“Can we please stop talking about feminism as if it is mothers and daughters fighting about clothes?” Katha Pollitt writes in The Nation. “Second wave: you’re going out in that? Third wave: just drink your herbal tea and leave me alone!”
The wave structure tossed around in the media “looks historical,” Pollitt writes, when in reality it’s anything but. Second wavers (like Adrienne Rich and Gloria Steinem) are in their golden years; third wavers (known for staking a renewed claim on “girl culture” and their passion for the intersection of race, class, and gender) are approaching 40.
Yet third wave “continues to be used to describe each latest crop of feminists—loosely defined as any female with more political awareness than a Bratz doll—and to portray them in terms of their rejection of second wavers, who are supposedly starchy and censorious. Like moms. Somebody’s mom, anyway,” Pollitt writes.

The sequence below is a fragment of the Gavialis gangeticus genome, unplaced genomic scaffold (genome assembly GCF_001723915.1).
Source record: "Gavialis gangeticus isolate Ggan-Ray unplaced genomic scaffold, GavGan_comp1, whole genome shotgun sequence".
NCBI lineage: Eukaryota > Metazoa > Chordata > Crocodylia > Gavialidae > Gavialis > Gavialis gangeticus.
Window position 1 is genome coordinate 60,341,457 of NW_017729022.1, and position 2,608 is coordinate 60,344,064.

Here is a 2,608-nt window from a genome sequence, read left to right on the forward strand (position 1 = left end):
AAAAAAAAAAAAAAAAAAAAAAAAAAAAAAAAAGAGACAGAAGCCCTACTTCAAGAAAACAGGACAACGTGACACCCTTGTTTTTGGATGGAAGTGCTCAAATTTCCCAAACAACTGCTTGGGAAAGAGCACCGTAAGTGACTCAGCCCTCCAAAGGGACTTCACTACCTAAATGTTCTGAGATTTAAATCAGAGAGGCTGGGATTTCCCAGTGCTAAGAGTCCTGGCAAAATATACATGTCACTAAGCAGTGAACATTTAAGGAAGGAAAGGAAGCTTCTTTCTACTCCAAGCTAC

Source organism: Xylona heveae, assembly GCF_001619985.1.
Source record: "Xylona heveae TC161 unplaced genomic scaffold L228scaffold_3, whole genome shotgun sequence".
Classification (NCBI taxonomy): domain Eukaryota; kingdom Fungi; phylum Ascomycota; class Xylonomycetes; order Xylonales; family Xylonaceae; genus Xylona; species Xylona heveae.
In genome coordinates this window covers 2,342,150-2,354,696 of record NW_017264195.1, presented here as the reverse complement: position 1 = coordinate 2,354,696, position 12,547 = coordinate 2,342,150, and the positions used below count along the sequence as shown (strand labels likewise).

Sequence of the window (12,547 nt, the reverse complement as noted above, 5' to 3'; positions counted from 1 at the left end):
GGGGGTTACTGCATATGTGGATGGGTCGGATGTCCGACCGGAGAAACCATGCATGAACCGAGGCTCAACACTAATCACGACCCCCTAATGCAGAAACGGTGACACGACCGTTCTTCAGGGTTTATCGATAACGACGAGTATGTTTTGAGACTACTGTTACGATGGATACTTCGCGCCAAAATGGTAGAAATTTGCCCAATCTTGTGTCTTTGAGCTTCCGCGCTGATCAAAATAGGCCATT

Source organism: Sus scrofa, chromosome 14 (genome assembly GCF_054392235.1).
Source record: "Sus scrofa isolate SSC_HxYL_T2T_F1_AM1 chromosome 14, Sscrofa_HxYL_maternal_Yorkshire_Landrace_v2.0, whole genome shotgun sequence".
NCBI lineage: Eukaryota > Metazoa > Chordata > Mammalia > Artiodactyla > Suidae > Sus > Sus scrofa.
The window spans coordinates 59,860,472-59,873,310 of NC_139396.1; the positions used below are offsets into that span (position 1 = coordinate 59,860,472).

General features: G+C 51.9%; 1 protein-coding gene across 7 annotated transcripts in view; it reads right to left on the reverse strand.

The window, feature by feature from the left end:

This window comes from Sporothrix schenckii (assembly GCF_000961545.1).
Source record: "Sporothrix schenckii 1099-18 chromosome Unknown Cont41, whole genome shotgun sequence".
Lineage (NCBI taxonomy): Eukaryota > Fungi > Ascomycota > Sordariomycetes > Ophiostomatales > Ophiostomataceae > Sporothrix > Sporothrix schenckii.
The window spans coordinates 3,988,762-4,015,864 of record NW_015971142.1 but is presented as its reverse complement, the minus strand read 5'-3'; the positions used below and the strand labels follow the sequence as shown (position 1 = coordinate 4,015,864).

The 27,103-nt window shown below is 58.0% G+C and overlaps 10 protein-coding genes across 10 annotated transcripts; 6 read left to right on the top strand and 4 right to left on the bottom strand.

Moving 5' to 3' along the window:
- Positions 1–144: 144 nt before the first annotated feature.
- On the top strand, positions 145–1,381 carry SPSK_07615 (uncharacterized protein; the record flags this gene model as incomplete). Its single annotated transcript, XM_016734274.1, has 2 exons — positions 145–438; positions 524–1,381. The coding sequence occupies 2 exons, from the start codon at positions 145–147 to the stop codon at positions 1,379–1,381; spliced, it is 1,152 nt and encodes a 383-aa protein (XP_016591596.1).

Aside from being inaccurate, this wave narrative reduces feminism into a tired battle between sexual freedom and repression. “Why not acknowledge that there will never be a bright line between pleasure and danger, personal choice and social responsibility, open-minded and judgment?” Pollitt writes. “The fine points of sexual freedom will all be there waiting for us—after we get childcare, equal pay, retirement security, universal access to birth control and abortion, healthcare for all and men who do their share at home, after we achieve equal representation in government, are safe from sexual violence, and raise a generation of girls who don’t hate their bodies.”
Source: The Nation